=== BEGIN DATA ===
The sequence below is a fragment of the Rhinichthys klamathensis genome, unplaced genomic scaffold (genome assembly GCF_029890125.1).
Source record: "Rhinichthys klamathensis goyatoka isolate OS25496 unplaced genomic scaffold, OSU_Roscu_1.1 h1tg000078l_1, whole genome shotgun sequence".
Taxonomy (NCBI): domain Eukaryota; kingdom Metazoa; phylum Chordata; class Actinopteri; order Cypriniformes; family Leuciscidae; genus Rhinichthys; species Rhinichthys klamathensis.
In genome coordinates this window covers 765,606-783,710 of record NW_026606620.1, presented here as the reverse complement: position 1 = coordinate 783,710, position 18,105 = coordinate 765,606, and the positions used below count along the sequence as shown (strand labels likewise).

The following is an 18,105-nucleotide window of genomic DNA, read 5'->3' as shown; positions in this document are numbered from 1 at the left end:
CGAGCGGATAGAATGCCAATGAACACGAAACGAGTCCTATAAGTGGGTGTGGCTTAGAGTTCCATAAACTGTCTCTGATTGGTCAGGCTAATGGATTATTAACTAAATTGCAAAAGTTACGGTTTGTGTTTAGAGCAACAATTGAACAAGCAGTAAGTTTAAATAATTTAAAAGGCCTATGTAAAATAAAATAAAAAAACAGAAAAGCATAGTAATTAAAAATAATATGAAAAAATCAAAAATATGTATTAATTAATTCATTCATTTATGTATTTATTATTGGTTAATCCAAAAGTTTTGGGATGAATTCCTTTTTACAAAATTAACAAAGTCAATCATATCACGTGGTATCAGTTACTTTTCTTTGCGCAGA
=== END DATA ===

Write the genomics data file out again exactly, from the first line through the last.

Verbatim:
The sequence below is a fragment of the Rhinichthys klamathensis genome, unplaced genomic scaffold (genome assembly GCF_029890125.1).
Source record: "Rhinichthys klamathensis goyatoka isolate OS25496 unplaced genomic scaffold, OSU_Roscu_1.1 h1tg000078l_1, whole genome shotgun sequence".
Taxonomy (NCBI): domain Eukaryota; kingdom Metazoa; phylum Chordata; class Actinopteri; order Cypriniformes; family Leuciscidae; genus Rhinichthys; species Rhinichthys klamathensis.
In genome coordinates this window covers 765,606-783,710 of record NW_026606620.1, presented here as the reverse complement: position 1 = coordinate 783,710, position 18,105 = coordinate 765,606, and the positions used below count along the sequence as shown (strand labels likewise).

The following is an 18,105-nucleotide window of genomic DNA, read 5'->3' as shown; positions in this document are numbered from 1 at the left end:
CGAGCGGATAGAATGCCAATGAACACGAAACGAGTCCTATAAGTGGGTGTGGCTTAGAGTTCCATAAACTGTCTCTGATTGGTCAGGCTAATGGATTATTAACTAAATTGCAAAAGTTACGGTTTGTGTTTAGAGCAACAATTGAACAAGCAGTAAGTTTAAATAATTTAAAAGGCCTATGTAAAATAAAATAAAAAAACAGAAAAGCATAGTAATTAAAAATAATATGAAAAAATCAAAAATATGTATTAATTAATTCATTCATTTATGTATTTATTATTGGTTAATCCAAAAGTTTTGGGATGAATTCCTTTTTACAAAATTAACAAAGTCAATCATATCACGTGGTATCAGTTACTTTTCTTTGCGCAGA